Elon Musk has agreed to pay $ 44 billion for Twitter, which is far more than it’s worth. His actions show that he does not want to pay so much – he still wants the company, just not at that price. So the big question in the markets is: Will he end up buying the company and, if so, how much will he end up paying?
Why it matters: The future of one of the most important social networks in the world is at stake.
- And on a purely financial level, Twitter shareholders have a direct interest in how much they will end up being paid. In addition, Tesla shareholders have an indirect but equally large financial interest in what is happening.
The big picture: Musk has a contractual obligation to buy Twitter at the agreed price and he can certainly afford it.
- Much attention has been focused the $ 1 billion termination fee in the short-term merger agreement. Fewer people have looked at the “specific performance” section of the long-term merger plan that basically says, “If you try to get out of it, we can take you to court in Delaware and the court will force you to buy the company at the agreed price.” .
Between the lines: This language is especially familiar in cases like this, where the buyer is able to pay in full. (Even if he has to sell a large chunk of Tesla stock to get the cash he needs.)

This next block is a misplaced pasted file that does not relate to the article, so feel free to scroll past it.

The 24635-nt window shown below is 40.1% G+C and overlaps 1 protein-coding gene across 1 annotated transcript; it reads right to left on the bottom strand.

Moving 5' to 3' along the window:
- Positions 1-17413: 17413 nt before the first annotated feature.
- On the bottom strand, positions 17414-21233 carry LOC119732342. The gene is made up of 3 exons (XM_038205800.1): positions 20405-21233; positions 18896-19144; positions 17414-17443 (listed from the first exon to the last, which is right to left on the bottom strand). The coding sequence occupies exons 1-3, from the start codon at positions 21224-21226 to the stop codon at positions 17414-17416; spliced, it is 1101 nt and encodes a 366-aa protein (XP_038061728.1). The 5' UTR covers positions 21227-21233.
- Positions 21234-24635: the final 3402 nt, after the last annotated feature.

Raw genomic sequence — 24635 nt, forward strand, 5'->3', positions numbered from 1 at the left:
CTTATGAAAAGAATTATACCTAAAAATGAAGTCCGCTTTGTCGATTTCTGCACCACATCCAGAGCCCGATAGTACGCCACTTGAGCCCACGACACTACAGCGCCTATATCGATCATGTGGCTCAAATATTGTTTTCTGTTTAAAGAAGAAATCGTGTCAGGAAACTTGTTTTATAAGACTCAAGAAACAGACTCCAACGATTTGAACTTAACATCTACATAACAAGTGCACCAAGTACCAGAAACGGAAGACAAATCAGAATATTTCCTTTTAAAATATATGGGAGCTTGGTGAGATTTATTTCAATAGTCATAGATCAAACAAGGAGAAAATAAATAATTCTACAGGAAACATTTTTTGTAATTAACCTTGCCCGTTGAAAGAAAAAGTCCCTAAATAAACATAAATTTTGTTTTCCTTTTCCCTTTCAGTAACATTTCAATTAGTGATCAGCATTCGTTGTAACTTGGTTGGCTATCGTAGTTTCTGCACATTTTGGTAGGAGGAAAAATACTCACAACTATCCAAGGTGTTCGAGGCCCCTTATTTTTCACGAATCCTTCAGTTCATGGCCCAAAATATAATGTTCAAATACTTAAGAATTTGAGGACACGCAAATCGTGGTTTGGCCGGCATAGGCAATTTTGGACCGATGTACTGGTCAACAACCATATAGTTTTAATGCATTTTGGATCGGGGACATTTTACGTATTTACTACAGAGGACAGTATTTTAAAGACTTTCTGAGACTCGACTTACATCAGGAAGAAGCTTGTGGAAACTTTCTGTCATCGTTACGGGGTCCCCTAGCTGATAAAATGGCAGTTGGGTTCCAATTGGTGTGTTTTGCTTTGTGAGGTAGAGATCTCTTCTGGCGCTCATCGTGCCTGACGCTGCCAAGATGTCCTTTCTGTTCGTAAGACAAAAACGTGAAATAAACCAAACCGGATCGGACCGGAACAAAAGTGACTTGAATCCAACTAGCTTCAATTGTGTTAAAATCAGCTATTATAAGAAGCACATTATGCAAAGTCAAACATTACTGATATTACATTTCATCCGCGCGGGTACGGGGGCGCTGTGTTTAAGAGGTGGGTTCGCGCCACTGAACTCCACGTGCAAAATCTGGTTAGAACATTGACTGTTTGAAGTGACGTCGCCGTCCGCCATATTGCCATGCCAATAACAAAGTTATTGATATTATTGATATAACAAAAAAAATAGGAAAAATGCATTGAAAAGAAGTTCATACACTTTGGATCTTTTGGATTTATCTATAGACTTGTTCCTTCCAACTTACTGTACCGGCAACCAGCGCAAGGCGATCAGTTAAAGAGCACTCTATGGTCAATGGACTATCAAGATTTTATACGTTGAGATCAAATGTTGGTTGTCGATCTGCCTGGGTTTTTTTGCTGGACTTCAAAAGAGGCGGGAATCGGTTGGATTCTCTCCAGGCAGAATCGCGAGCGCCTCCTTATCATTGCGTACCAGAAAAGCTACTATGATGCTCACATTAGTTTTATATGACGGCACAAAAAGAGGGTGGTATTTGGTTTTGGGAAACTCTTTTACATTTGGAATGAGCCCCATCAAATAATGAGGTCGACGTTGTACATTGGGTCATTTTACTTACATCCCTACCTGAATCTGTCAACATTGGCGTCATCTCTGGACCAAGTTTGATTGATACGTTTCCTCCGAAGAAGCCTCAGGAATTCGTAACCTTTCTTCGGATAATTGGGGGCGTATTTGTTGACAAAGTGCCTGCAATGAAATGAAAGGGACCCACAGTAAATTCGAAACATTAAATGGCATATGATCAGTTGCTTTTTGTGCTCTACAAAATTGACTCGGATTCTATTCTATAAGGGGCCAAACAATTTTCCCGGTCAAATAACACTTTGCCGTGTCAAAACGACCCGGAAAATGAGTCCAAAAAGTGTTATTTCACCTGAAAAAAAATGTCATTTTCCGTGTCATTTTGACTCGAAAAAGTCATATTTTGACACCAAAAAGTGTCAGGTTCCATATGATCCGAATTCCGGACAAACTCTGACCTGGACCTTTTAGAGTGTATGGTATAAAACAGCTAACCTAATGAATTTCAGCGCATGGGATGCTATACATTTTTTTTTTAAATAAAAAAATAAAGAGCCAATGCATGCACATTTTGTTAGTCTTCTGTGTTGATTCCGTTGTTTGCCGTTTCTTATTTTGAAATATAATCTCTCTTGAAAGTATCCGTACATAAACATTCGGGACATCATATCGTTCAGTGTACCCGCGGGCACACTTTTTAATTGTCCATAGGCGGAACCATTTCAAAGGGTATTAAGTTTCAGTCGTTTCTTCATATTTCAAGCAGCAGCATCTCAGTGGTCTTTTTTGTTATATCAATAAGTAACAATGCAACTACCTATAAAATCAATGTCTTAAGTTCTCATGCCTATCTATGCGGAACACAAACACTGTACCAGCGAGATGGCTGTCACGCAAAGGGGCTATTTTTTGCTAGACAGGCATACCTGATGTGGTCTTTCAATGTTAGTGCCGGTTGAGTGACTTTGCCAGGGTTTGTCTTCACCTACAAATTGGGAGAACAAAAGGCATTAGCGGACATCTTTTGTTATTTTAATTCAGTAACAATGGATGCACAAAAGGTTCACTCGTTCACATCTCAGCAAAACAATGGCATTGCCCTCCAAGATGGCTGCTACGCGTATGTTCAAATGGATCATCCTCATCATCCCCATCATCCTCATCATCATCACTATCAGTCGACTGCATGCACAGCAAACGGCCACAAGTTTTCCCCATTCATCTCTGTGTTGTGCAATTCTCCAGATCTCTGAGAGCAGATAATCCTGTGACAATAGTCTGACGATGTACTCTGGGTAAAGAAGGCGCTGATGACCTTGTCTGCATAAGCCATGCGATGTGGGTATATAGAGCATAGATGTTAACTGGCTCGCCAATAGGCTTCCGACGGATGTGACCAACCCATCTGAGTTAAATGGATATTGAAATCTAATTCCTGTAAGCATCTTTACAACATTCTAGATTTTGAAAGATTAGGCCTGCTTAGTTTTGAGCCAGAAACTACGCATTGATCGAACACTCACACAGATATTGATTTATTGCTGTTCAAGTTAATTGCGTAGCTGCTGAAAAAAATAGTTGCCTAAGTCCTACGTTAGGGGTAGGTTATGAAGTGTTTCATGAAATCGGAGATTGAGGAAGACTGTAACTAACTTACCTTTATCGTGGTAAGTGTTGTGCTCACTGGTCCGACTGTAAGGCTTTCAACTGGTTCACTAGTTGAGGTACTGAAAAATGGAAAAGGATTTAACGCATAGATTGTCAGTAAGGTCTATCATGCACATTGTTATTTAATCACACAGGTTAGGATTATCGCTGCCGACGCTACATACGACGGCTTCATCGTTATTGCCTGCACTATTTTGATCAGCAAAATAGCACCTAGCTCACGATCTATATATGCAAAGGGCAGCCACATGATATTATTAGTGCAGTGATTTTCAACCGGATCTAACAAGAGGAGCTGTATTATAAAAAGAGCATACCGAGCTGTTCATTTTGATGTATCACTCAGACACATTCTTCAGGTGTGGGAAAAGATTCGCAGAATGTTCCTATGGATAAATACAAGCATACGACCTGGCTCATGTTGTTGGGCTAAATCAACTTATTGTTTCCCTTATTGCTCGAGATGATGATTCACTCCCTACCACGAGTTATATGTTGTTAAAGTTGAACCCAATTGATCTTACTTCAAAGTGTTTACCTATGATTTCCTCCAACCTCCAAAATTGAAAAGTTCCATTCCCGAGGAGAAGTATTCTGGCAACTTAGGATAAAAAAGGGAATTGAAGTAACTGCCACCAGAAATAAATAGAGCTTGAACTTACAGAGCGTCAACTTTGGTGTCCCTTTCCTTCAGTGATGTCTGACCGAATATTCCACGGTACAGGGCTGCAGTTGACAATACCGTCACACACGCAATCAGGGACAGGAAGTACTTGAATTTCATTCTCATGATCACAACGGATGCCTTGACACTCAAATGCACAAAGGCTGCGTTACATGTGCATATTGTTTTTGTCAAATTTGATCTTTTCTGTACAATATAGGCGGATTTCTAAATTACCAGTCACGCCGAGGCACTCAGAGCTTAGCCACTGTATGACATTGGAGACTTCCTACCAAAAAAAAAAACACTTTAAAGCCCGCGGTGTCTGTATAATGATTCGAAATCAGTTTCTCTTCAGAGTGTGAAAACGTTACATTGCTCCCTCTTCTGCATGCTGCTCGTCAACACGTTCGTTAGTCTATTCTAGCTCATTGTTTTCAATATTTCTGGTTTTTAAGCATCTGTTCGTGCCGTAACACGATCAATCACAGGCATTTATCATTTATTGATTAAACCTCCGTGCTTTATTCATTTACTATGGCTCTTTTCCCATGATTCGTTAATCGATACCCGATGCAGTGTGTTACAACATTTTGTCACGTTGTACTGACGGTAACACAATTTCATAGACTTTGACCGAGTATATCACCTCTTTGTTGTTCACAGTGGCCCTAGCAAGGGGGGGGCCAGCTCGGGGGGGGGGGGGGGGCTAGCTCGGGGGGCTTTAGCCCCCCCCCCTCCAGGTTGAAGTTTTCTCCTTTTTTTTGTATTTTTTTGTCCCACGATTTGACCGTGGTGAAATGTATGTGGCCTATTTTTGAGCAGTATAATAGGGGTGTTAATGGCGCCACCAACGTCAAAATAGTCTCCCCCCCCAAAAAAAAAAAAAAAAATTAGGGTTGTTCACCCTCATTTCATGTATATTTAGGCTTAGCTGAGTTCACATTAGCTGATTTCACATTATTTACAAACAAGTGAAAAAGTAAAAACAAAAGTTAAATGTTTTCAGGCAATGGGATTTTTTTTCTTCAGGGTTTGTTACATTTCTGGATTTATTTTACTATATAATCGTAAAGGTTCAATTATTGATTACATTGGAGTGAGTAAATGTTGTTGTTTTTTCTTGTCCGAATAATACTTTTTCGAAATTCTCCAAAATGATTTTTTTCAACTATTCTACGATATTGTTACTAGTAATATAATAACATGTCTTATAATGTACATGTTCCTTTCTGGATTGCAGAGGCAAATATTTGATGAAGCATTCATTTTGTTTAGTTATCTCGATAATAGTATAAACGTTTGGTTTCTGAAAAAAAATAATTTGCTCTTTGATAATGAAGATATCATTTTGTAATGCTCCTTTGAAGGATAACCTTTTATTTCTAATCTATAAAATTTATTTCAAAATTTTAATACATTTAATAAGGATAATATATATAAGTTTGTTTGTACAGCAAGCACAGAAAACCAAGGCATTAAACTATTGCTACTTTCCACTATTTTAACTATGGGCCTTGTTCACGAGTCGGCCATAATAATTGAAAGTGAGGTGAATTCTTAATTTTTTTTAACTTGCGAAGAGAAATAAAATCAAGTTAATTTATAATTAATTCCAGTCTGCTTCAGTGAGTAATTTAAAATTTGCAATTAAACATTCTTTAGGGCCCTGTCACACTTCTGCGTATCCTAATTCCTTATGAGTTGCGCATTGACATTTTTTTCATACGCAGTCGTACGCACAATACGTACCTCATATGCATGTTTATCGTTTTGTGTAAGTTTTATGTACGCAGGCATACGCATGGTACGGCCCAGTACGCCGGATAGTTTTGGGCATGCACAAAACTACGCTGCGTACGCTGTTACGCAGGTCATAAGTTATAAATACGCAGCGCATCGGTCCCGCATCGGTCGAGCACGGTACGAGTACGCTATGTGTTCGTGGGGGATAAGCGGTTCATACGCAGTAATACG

- The basic precedent is IBP Inc. v. Tyson Foods Inc, with Tyson Foods’ Don Tyson playing Elon Musk. He tried to pull out of an agreed takeover of IBP, but in 2001 he was forced to buy the company from the Delaware Chancellor anyway.
What follows: Neither Musk nor Twitter will particularly want a long court battle. Twitter may agree to a small discount on the agreed price, just to complete the deal.
- After LVMH tried to withdraw from Tiffany’s market at the beginning of the pandemic, for example, this deal resulted in a 2.5% discount on the originally agreed price. A similar discount in this case would reduce the price of Twitter to $ 52.80 per share, from $ 54.20.
- Alternatively, Musk could pay Twitter a large sum to get rid of his obligation to buy the company. When, for example, Apollo withdrew from the Huntsman market in 2008, it paid a $ 1 billion settlement – much higher than the $ 325 million write-off fee in the merger agreement.
The bottom line: “Divorce fees are not an option to move away from,” says Mitu Gulati, a law professor at the University of Virginia. “These performance promises are very workable. Especially in Delaware.”